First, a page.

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Community orchards take root in Victoria West

Vic West community orchard co-ordinator Patti Parkhouse, left, and Tayler Krawczyk and Solara Goldwynn of Hatchet and Seed Contracting proudly show off their dusty battle wounds after a solid day
Vic West community orchard co-ordinator Patti Parkhouse, left, and Tayler Krawczyk and Solara Goldwynn of Hatchet and Seed Contracting proudly show off their dusty battle wounds after a solid day's work at the Vic West Community Centre. About 15 fruit and nut saplings will be planted at the site on Sept. 15.
— image credit: Photo by Jane Baigent

As municipal crews tore up a plot of grass recently at Banfield Park, Patti Parkhouse watched with glee.

Backhoes carved deep trenches into the soil beside the Vic West Community Centre, while more than 30 volunteers stood by with rotting wood, coffee grounds and wheelbarrows full of mulch at the crest of the grassy slope.

“The wood acts like a sponge to absorb the groundwater, and then releases it when we’re in a dry season like we’ve just experienced,” explains Parkhouse. For the past year she has been guiding the creation of a community orchard in her neighbourhood.

In March, Victoria council gave the green light to the Fernwood and Vic West community associations for their participation in the city’s orchard pilot project.

Parks crews are preparing the sites and supplying the fruit and nut trees, while volunteers will be responsible for planting the trees and keeping them healthy, as well as harvesting and distributing the food.

Soon, young apple, pear, plum, fig, chestnut, elderberry and even mulberry trees will neatly line the hugelkulturs, a German term for the rows of easy-to-maintain garden beds.

“It will be totally open to the public. Anyone can go in and pick. We’re hoping people won’t clean out the apple trees on one visit. It will be a cultural experiment,” Parkhouse says.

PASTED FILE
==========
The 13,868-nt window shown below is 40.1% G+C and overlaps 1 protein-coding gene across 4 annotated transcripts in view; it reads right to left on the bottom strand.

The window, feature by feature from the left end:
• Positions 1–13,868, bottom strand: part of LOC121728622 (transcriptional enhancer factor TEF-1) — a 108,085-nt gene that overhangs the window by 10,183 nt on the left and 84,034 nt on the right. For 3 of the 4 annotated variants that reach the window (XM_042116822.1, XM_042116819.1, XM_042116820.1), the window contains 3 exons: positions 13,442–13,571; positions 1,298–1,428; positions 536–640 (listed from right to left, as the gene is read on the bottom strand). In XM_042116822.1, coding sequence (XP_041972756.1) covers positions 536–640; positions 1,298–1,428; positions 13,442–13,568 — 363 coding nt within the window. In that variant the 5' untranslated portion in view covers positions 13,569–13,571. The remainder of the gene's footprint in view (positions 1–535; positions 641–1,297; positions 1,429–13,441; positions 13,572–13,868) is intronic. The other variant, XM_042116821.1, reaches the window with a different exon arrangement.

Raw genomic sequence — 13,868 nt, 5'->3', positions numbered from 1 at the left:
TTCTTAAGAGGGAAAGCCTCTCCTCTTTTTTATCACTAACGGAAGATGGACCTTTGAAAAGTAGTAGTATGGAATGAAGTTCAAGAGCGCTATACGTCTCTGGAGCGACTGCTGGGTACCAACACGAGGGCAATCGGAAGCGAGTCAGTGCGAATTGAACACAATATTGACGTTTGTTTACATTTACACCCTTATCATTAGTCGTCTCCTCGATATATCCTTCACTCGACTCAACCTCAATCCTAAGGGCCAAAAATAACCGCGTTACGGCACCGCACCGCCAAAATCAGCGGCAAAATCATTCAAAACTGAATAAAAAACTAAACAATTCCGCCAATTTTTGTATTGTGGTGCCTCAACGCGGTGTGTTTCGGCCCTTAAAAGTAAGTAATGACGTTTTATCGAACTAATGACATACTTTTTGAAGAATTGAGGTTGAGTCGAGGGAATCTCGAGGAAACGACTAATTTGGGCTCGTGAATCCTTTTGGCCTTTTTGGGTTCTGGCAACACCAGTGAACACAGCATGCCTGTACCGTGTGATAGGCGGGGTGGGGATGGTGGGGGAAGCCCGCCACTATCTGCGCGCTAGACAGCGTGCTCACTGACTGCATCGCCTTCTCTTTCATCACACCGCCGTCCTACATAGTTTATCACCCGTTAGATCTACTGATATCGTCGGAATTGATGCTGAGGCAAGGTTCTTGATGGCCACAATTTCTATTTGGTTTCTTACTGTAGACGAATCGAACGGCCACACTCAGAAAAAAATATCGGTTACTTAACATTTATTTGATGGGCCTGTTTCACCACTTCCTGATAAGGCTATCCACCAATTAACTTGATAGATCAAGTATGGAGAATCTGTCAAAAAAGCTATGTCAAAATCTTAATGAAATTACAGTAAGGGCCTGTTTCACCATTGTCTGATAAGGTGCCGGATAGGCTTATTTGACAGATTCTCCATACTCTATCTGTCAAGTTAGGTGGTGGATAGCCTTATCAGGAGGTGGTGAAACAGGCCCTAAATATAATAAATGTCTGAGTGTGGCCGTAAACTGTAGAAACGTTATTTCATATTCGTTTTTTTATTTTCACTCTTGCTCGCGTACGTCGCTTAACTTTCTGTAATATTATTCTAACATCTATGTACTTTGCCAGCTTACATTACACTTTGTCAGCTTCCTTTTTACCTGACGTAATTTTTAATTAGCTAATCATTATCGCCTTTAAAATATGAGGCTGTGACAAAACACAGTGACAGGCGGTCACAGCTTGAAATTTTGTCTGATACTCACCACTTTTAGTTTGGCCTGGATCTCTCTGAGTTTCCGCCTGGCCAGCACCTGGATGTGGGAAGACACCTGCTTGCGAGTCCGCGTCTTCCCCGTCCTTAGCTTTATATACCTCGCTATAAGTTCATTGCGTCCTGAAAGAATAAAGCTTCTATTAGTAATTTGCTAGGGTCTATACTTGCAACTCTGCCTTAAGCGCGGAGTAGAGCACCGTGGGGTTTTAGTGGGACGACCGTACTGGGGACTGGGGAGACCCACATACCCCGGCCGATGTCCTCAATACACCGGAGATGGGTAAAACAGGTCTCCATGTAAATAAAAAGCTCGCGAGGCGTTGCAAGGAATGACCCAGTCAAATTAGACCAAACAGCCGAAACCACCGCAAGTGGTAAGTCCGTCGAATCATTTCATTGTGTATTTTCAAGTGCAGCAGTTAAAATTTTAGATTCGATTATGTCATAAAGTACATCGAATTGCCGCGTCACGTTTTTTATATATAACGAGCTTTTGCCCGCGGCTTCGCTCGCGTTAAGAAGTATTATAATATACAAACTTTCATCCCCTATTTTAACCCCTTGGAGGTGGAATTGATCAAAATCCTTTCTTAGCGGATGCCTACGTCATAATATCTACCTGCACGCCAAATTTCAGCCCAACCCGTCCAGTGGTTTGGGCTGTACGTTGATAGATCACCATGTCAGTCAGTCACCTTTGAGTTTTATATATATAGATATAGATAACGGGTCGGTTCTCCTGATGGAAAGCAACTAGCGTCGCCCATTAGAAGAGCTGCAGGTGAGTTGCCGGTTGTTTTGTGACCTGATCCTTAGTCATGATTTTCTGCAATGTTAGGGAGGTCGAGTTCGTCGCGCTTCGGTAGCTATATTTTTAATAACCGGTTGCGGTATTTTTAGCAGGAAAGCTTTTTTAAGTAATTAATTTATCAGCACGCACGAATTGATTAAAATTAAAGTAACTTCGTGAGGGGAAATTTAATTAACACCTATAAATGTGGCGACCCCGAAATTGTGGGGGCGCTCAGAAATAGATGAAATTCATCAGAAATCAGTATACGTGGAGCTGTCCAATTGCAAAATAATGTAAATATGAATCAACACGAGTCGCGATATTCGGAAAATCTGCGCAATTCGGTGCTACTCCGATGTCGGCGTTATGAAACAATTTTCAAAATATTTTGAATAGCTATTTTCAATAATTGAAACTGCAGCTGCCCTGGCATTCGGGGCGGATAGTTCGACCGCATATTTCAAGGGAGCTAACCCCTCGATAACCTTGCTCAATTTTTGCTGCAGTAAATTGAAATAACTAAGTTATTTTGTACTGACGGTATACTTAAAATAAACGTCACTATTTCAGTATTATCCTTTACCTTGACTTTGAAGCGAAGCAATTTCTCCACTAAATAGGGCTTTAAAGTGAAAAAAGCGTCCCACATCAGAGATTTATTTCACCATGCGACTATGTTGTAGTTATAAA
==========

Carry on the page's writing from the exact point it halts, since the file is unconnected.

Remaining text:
Both the Vic West and Fernwood community associations are designing the orchards to act as educational beacons for other neighbourhood associations. Parkhouse plans to install signage and run regular classes on tree pruning and tree health.

Curious steps such as intentionally infecting branches with fungi and burying them below the soil help nourish root growth, a process that requires hands-on learning, she says.

The city’s Official Community Plan explicitly encourages urban food production on city and private property as a way to increase food security, and has received enthusiastic support from council.

“It’s been a long time coming for there to be a document like the OCP which is encouraging the cultivation of fruit on public lands,” says Lee Herrin, executive director of the Fernwood Neighbourhood Resource Group.

Fernwood is also co-ordinating a kitchen garden project in conjunction with the orchard project.

“(The orchard) is more symbolic at this point … but if we do a good job of it and if it does indeed – to use a bad pun – bear fruit, I think we’ll see a lot more of these projects.”

Herrin expects Fernwood’s trees to be delivered at the end of September.

Back in Vic West, Parkhouse praises the expertise of edible landscaping experts Hatchet & Seed Contracting, who are providing invaluable insight on cultivating the trees. But she stresses the vast majority of work is being done by volunteers, given the project’s tight budget of $27,000.

Volunteers are still needed for the Vic West tree planting, 10 a.m. to noon on Sept. 15. The event will be followed by a corn roast celebration. To sign up or for more information, email vicwestgarden@yahoo.ca or call 250-590-8922.

dpalmer@vicnews.com

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